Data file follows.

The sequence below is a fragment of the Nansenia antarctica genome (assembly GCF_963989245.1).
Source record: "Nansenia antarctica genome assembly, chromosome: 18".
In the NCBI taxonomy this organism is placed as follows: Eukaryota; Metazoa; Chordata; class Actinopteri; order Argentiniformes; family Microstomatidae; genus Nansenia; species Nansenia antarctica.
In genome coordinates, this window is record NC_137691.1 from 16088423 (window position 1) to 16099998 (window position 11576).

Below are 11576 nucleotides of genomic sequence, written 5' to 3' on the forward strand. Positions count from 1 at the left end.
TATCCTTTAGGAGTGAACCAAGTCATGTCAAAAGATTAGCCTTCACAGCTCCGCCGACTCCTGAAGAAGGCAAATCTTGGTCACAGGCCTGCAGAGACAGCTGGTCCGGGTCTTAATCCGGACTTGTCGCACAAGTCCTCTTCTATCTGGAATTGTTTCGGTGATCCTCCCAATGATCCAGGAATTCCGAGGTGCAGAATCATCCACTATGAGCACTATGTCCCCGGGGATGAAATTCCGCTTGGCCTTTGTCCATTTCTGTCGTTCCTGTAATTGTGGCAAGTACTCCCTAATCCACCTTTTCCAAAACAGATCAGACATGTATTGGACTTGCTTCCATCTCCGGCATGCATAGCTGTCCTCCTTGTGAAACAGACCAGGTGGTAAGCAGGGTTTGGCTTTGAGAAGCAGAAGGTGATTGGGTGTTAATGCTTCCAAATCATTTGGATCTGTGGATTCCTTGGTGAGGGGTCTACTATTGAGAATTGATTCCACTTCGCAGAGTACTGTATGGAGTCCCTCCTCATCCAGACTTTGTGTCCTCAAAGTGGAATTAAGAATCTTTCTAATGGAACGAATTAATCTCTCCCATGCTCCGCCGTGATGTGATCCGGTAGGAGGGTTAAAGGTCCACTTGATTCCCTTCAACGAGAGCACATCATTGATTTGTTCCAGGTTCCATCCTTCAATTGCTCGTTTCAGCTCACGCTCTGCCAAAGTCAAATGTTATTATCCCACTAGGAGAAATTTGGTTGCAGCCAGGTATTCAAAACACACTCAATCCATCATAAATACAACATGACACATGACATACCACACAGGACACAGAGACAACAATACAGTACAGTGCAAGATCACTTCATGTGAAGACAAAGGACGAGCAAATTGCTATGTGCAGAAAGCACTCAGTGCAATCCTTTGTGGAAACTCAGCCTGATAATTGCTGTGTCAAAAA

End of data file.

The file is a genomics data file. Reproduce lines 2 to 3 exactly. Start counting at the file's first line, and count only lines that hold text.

Source record: "Nansenia antarctica genome assembly, chromosome: 18".
In the NCBI taxonomy this organism is placed as follows: Eukaryota; Metazoa; Chordata; class Actinopteri; order Argentiniformes; family Microstomatidae; genus Nansenia; species Nansenia antarctica.